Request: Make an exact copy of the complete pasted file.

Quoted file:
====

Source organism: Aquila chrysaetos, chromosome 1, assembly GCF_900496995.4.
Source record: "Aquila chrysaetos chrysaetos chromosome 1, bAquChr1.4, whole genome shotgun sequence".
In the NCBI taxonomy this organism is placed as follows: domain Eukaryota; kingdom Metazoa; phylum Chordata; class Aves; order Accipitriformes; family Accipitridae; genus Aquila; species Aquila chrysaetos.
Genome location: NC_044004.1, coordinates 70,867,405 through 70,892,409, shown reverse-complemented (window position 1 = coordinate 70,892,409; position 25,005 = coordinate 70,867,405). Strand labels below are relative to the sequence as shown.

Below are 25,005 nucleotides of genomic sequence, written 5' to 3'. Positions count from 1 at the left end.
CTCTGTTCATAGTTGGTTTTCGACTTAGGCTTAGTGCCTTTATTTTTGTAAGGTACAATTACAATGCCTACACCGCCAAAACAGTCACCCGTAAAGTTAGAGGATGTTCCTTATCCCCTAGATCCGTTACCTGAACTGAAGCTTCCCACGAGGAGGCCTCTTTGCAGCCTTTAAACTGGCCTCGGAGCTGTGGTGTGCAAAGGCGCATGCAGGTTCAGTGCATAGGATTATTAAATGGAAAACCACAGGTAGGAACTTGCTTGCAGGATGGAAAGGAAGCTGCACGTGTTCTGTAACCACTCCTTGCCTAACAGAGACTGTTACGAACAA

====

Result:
Source organism: Aquila chrysaetos, chromosome 1, assembly GCF_900496995.4.
Source record: "Aquila chrysaetos chrysaetos chromosome 1, bAquChr1.4, whole genome shotgun sequence".
In the NCBI taxonomy this organism is placed as follows: domain Eukaryota; kingdom Metazoa; phylum Chordata; class Aves; order Accipitriformes; family Accipitridae; genus Aquila; species Aquila chrysaetos.
Genome location: NC_044004.1, coordinates 70,867,405 through 70,892,409, shown reverse-complemented (window position 1 = coordinate 70,892,409; position 25,005 = coordinate 70,867,405). Strand labels below are relative to the sequence as shown.

Below are 25,005 nucleotides of genomic sequence, written 5' to 3'. Positions count from 1 at the left end.
CTCTGTTCATAGTTGGTTTTCGACTTAGGCTTAGTGCCTTTATTTTTGTAAGGTACAATTACAATGCCTACACCGCCAAAACAGTCACCCGTAAAGTTAGAGGATGTTCCTTATCCCCTAGATCCGTTACCTGAACTGAAGCTTCCCACGAGGAGGCCTCTTTGCAGCCTTTAAACTGGCCTCGGAGCTGTGGTGTGCAAAGGCGCATGCAGGTTCAGTGCATAGGATTATTAAATGGAAAACCACAGGTAGGAACTTGCTTGCAGGATGGAAAGGAAGCTGCACGTGTTCTGTAACCACTCCTTGCCTAACAGAGACTGTTACGAACAA